- Author: Riva Flexer
When you work in your garden, you cannot help but see who, or perhaps, what co-exists alongside you and your trowel. Some creatures you simply must observe, such as the ants and aphids that infest your Pittosporum tobira, or the little sowbugs that wriggle and scuttle when you disturb the dead leaves under your Distictis Rivers vine. Speaking of which, it’s a good time to disturb those dead leaves and all the other detritus under your plants, on the soil surface. By cleaning up you are removing potentially harmful pathogen spores, such as black spot and rust, which will be only too happy to infect your plants come springtime. The organic material may have functioned admirably as a mulch, but cleaning up is more important now that the rainy season is coming.
But back to those creatures in the garden. I’ve been noticing lots of ants, and, more dramatically, the arachnids. There seem to be plenty of orb spiders this autumn. You’ll recognize them by their beautiful, often enormous spiral webs, which they construct at night, and which we see, often glistening with dew, in the early morning. The spiders can be large, with half-inch bodies and then, of course the eight legs… for those of us with a genuine phobia, it can be the stuff of nightmares.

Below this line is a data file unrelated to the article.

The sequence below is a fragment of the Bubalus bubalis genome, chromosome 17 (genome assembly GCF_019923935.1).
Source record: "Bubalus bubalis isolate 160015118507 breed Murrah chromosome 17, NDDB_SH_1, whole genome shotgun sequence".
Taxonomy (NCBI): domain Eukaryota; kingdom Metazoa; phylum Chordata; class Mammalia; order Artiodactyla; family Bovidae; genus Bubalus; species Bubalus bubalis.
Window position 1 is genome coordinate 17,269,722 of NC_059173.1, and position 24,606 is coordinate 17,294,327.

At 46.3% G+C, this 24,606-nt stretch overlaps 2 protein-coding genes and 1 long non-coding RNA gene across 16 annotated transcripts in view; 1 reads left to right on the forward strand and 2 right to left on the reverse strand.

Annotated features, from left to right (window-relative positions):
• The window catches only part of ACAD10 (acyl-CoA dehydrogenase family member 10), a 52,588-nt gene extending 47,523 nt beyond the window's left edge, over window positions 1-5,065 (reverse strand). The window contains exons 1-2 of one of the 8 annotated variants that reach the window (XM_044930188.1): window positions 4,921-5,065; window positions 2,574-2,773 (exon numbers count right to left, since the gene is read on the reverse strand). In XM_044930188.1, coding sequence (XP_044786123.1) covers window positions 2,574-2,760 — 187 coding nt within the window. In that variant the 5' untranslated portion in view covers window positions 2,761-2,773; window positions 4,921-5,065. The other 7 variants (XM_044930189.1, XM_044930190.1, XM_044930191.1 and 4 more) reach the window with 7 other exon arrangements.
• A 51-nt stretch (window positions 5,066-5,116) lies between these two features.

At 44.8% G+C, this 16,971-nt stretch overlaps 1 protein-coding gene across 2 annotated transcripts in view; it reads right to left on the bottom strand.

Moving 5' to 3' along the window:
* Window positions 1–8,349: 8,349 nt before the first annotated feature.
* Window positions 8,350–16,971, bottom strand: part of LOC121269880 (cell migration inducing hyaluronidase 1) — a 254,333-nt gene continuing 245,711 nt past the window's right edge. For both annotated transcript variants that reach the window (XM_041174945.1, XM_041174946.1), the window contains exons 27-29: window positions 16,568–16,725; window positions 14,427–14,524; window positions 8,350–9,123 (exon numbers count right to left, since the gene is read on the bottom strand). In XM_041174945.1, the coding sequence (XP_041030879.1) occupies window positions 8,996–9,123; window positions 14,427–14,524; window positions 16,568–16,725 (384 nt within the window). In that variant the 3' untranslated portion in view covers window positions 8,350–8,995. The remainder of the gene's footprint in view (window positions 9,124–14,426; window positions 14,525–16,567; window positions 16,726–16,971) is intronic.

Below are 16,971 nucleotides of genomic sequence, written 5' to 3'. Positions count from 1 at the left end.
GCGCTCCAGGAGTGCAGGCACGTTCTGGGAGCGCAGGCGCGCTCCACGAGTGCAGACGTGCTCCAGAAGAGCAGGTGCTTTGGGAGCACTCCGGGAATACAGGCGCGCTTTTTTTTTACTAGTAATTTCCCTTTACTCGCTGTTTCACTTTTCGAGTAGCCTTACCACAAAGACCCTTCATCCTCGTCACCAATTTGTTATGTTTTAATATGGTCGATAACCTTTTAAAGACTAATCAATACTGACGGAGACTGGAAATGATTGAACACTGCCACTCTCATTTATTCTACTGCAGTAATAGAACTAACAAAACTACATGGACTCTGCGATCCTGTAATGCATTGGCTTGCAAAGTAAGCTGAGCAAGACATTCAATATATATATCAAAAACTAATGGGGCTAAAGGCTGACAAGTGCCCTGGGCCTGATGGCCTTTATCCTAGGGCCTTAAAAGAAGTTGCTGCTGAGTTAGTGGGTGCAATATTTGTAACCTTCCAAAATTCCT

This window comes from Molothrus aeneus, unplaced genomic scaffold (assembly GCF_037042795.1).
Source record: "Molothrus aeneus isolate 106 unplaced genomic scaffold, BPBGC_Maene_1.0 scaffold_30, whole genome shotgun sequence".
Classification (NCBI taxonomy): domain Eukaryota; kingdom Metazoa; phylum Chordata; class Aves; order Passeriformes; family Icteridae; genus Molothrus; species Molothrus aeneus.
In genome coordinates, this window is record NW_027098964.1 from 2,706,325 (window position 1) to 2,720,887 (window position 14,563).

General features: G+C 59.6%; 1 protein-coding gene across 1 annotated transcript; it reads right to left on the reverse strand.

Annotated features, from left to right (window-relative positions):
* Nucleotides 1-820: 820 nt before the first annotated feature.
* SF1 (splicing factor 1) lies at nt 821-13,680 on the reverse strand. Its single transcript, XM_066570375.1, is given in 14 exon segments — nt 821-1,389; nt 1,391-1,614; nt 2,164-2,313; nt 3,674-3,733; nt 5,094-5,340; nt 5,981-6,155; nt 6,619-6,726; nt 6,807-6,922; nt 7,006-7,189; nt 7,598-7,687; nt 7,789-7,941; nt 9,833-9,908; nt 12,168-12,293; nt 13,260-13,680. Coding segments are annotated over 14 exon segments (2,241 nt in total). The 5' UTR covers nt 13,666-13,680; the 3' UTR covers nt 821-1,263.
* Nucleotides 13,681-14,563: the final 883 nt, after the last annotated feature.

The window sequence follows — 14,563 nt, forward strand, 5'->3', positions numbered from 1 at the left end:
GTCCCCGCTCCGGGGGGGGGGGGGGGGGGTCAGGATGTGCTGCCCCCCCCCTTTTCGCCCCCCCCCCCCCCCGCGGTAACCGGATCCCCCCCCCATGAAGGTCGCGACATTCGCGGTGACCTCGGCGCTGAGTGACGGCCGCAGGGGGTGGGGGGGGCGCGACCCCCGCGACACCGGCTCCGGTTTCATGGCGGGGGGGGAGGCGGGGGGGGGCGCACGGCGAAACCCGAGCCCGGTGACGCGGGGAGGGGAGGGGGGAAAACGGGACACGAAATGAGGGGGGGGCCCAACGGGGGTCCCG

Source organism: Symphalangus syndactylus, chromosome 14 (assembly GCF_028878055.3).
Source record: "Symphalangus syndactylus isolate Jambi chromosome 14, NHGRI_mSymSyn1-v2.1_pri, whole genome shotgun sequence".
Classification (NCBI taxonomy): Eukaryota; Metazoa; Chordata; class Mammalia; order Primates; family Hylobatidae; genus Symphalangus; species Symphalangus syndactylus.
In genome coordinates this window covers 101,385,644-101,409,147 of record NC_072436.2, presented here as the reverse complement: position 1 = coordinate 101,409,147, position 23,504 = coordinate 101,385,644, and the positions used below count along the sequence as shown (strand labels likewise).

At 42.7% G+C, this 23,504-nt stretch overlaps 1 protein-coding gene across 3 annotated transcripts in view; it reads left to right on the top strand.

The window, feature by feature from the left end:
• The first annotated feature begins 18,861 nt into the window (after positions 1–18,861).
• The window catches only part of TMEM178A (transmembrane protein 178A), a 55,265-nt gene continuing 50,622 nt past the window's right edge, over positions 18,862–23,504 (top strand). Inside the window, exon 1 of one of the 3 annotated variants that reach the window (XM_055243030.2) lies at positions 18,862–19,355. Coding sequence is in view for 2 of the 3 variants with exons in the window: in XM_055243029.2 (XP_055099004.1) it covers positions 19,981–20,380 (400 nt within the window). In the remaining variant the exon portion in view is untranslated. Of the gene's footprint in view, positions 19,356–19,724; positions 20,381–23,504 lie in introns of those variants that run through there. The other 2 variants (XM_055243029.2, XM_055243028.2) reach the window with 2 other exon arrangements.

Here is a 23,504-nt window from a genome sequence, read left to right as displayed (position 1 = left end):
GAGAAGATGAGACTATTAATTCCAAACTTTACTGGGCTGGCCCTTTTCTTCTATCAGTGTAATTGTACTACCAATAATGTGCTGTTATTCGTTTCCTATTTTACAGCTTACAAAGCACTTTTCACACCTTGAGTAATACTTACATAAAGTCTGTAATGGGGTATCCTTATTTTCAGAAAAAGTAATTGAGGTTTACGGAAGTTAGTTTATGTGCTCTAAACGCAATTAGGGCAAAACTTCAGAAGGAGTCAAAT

But they are your best friend. Take a look at a web and you cannot count the number of gnats and fruit flies caught in the sticky fibers. If we are prone to blundering into webs, just imagine the hapless insect. I’ve been watching ‘Charlotte’ for nearly three weeks now. I couldn’t help but notice her web, first attached to my upper deck and my ‘ XXX Soldier ‘ rosebush. She’s big, and her webs are too, with long (4-5 foot) anchor lines up to the deck underside, where she lurks and feeds off her prey. I’ve seen her wrapping up a paralysed bee in silk, carrying it up for a meal. I’ve watched her take down her tattered web by eating the silk. She is just fascinating, and her web is full of little flies. I respect her enormously and avoid her, as she does me. Live and let live…